Have power plays really helped ODIs?

Have power plays really helped ODIs?

The two matches played in Bangalore this week have laid to rest doubts about the future of the 50-over format. At least for now. The International Cricket Council (ICC) has been trying to provide cardiopulmonary resuscitation for the format as early as 2005, much before Twenty20 cricket became the gargantuan glamour machine it is now.

Power play (along with the now discarded super-subs rule) was introduced to liven up proceedings during the middle overs when batsmen just nurdled and deflected the ball for singles and the match and spectators alike descended into torpor.

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Power play conjures up visions of gladiator-like batsmen smacking balls out of stadia. At least, that’s how the batsmen seem to be imagining it as they perish trying to raise the scoring rate, none so spectacular as England’s collapse against India on Sunday.

England lost four wickets for 25 runs in their batting power play, easily the worst batting power play in the World Cup so far. So how do the others stack up?

One thing is clear from the numbers. Batting power plays are the most fruitful overs for batting teams. In the 15 matches so far, teams scored at an average 8.22 runs per over during this period.

That’s not surprising. However, there seems to be a strange reluctance among captains to call for the power play early. Out of the 30 innings studied, the batting power play was completed (all five overs) only 17 times.

And in 10 of the innings, the batting power play started after the 40th over. These are in any case the slog overs, when batsmen try to cut loose if they have wickets in hand. One wonders then if it’s not a waste of the power play, especially with bald pitches and small grounds, where mishits can go for a six.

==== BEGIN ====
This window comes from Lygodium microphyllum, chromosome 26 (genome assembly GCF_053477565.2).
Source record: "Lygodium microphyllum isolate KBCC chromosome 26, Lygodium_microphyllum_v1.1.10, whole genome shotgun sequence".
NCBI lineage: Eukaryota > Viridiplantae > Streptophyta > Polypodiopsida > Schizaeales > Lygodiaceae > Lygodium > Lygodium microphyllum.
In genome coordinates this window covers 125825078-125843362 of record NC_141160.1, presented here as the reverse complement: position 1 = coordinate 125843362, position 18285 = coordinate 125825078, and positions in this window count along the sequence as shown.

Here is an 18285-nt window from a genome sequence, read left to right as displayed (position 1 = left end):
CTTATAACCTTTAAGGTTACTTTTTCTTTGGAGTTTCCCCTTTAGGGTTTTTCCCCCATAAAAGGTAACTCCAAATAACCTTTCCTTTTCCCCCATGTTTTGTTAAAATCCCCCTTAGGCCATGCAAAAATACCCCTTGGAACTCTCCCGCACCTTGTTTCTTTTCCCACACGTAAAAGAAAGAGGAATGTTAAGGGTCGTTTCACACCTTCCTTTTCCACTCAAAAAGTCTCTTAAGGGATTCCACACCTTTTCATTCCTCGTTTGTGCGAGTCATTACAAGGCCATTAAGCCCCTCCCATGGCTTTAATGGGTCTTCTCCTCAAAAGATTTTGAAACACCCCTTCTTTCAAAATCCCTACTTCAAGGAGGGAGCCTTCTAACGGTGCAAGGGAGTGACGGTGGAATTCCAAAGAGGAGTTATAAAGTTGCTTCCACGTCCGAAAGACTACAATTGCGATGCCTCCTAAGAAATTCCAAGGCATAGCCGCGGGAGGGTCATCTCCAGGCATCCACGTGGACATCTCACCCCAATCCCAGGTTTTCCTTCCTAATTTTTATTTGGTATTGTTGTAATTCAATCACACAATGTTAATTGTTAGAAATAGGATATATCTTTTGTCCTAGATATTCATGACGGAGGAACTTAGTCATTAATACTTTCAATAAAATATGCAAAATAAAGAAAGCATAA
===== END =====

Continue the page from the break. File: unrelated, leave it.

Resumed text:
Just like riskier stocks yield greater returns, this period has been most fruitful for the bowlers in terms of wickets, though that might not be necessarily due to their skill. These 17 completed power plays yielded 25 wickets, or one wicket every 21 balls. This is a far better strike rate than the mandatory power play in which the bowlers struck every 50 balls. It’s also superior to the bowling power play strike rate of 44 balls.

On the other hand, the bowling power play is the most miserly in terms of runs conceded—a paltry 4.7 runs per over. Now that could be due to the poor performance of some of the associates, but it seems a general malaise as batsmen seem to temporarily take their foot off the pedal. In 20 of the 29 completed bowling power plays, the run rate was less than the innings rate. Even in a majority of the mandatory power plays, the run rate was inferior to the innings rate. In other words, the batting in this World Cup has gone back to the old maxim of start, steady, consolidate, and keep wickets in hand to blast off towards the end. And that doesn’t solve the problem of boredom for half the innings. What next? Pink balls and four quarter-innings?

Photo by Aijaz Rahi/AP; graphic by Sandeep Bhatnagar/Mint

Respond to this column at ravi.k@livemint.com